I have to hide them, the rapidly filling bowls. Stash them downstairs. My wife thinks multiple dishes of drying seed are impossibly untidy, though to be fair she isn’t that sure about bookshelves.

But it is the best gardening thing, honestly, to grow from seed you’ve saved yourself: more intimate, more magical, with more of a relationship.

We were lucky. At the start of our allotment journey, we met some seed obsessives, travelling and swapping varieties from off the beaten track. We learned early on the magic of growing more unusual seed.

Currently covering our downstairs shelves: assorted dishes of tear peas in pods, coriander, tagetes, nasturtiums, calendula and sunflowers. So far so predictable. Also honesty from a bloom I’d noticed on the walk to the plot and last week saw had seeded. Assorted beans will be next (including ‘Bacau’), orache and amaranth – though they liberally self-seed everywhere – painted mountain corn, some sweet peas in the autumn, maybe beetroot in the spring.

The rules are simple. Choose plants you’ve particularly liked the look of. Leave saving late so seed is well-established, though not too late that, say, tagetes heads are sodden with deep-autumn dew. Pick them on a dry day. Keep indoors, uncovered. A light, cool room works best for me. Avoid storing in plastic bags if you can, in case of residual moisture. If the seed is small, it’s safest when cleaning to sort on a flat surface with sides. I use the shiny upturned lid of a cake tin. Be as painstaking as you care to be. I am pretty thorough, particularly if I am sharing. It won’t replace the lure of seed sites or save you much money, but the joy of seeing your own seed grow is the greatest garden pleasure I know.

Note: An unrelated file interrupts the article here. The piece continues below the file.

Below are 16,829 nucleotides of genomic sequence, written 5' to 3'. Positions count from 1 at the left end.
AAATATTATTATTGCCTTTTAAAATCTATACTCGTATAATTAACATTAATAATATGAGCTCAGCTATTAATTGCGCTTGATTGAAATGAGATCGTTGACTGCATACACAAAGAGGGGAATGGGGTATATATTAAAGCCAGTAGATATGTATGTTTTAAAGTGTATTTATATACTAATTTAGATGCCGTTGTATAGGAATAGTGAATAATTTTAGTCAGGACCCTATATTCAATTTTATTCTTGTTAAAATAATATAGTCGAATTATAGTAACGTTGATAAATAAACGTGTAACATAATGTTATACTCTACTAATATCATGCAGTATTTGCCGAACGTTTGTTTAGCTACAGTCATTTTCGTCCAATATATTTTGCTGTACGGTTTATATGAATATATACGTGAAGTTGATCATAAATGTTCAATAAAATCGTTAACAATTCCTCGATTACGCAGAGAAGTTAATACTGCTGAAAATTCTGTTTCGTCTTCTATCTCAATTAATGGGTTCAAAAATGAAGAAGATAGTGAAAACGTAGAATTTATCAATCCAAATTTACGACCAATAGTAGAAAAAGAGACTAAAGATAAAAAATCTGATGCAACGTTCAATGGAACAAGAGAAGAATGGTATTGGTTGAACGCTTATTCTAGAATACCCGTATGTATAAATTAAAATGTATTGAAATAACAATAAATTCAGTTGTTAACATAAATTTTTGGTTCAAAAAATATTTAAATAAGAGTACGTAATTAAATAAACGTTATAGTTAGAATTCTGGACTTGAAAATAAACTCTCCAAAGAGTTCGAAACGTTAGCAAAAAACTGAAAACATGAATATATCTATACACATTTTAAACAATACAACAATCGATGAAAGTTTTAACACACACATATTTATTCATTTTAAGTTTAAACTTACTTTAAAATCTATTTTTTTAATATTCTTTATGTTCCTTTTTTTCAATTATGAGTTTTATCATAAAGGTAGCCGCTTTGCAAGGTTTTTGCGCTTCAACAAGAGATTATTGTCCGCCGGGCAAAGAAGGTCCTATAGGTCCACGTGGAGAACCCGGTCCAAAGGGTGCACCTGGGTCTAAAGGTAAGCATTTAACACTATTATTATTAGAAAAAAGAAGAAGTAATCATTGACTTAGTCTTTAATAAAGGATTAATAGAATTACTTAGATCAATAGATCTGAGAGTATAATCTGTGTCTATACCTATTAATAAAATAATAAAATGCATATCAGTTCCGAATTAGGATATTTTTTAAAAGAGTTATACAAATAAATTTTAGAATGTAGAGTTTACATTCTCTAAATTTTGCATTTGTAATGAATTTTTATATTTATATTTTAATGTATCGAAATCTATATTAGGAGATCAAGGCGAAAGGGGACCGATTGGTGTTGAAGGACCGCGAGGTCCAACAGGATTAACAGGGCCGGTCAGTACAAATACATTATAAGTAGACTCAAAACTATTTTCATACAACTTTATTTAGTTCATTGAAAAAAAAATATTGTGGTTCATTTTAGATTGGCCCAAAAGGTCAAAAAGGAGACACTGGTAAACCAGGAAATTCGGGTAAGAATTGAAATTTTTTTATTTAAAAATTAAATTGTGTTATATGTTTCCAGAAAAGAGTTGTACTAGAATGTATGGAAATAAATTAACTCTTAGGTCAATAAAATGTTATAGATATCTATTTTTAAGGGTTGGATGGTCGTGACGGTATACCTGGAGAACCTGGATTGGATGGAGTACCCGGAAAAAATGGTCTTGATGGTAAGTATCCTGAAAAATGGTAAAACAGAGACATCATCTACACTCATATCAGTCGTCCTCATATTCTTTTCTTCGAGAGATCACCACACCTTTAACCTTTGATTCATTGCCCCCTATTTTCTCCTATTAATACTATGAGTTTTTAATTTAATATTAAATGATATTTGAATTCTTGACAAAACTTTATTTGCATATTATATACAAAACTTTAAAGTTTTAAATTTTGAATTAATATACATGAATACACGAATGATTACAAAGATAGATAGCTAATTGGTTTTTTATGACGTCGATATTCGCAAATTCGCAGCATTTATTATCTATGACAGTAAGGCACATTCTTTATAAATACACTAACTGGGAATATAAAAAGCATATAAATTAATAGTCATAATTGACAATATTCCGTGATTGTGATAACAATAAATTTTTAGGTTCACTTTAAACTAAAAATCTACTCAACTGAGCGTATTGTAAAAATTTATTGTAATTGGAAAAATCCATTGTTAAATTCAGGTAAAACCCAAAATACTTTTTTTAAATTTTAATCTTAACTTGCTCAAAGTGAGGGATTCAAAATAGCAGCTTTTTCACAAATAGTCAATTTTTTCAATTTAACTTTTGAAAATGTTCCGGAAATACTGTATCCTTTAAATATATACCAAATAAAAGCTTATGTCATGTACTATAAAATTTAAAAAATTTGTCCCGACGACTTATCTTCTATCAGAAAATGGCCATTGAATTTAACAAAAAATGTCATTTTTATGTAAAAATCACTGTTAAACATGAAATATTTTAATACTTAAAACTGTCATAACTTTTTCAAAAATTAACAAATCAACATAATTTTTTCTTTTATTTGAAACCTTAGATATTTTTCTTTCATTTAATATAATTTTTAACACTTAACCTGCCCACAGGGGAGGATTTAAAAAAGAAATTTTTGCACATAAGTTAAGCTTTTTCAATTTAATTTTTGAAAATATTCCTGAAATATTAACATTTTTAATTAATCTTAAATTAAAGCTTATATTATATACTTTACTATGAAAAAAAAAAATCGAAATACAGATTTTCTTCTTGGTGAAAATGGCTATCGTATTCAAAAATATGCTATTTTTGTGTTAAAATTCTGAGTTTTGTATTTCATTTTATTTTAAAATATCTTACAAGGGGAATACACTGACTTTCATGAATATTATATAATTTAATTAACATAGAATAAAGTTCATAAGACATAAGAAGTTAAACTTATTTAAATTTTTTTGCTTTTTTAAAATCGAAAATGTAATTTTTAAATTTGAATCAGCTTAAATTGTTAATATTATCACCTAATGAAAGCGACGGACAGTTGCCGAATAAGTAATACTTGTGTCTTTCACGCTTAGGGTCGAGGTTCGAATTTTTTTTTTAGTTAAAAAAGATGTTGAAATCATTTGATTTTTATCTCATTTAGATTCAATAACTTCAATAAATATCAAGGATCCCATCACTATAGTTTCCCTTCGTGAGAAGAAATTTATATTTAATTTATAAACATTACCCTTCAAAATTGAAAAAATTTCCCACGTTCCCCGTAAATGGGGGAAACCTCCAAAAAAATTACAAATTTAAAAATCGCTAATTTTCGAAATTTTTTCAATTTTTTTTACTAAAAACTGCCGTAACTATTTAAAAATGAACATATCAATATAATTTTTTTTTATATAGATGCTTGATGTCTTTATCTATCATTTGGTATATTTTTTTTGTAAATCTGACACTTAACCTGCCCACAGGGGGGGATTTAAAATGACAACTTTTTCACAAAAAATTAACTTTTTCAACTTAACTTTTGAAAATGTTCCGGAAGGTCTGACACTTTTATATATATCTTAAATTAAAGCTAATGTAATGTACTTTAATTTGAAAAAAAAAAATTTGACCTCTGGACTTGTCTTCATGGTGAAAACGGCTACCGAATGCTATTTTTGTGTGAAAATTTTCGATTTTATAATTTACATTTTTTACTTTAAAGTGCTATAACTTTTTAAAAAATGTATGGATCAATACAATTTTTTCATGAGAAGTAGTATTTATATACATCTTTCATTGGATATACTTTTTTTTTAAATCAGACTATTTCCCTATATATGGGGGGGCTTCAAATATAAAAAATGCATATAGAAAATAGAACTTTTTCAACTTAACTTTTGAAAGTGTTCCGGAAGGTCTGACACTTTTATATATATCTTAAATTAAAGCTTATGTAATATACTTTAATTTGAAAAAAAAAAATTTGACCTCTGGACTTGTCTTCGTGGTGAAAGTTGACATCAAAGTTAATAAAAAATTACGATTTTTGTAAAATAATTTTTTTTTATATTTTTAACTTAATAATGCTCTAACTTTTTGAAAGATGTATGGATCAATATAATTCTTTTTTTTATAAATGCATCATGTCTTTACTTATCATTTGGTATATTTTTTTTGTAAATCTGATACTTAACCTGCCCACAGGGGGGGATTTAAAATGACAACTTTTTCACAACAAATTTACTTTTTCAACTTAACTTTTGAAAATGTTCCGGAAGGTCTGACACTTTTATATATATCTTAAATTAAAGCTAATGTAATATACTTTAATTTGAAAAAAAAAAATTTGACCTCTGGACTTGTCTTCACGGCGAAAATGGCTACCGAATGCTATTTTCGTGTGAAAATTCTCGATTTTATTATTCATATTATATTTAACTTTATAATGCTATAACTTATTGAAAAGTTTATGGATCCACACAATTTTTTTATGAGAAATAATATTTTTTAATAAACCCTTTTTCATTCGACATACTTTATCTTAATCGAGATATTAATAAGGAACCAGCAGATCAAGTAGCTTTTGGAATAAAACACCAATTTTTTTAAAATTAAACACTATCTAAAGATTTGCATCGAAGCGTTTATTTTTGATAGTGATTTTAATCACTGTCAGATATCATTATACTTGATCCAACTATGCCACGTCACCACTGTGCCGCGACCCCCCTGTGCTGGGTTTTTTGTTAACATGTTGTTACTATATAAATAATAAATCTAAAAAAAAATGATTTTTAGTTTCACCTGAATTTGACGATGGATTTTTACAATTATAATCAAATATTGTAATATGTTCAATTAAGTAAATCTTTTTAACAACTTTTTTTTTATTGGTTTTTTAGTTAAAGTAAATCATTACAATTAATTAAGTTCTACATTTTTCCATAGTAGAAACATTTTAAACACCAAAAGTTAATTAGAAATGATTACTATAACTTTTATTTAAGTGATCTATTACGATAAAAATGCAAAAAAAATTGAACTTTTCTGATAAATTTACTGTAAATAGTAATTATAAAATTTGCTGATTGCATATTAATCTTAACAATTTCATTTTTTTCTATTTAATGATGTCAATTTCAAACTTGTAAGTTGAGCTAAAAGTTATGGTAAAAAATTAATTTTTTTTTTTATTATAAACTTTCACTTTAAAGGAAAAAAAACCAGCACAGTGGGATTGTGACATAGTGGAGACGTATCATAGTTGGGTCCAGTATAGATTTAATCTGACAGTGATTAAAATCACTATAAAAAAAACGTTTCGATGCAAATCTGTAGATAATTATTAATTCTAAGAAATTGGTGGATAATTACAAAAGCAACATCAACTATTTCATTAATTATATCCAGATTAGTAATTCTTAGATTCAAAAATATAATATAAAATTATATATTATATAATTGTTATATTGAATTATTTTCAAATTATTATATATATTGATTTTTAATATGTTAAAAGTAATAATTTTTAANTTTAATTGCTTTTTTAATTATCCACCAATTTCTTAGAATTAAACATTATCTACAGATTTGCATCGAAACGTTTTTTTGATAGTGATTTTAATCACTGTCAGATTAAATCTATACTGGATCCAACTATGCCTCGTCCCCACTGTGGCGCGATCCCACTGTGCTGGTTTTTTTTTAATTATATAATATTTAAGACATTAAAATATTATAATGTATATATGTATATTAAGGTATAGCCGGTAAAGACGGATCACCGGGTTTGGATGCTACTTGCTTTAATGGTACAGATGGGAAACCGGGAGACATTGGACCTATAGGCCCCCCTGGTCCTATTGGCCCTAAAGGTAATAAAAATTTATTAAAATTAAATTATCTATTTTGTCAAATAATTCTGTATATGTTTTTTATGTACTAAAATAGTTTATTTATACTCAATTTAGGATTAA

Allan Jenkins’s Plot 29 (4th Estate, £9.99) is out now. Order it for £8.49 from guardianbookshop.com

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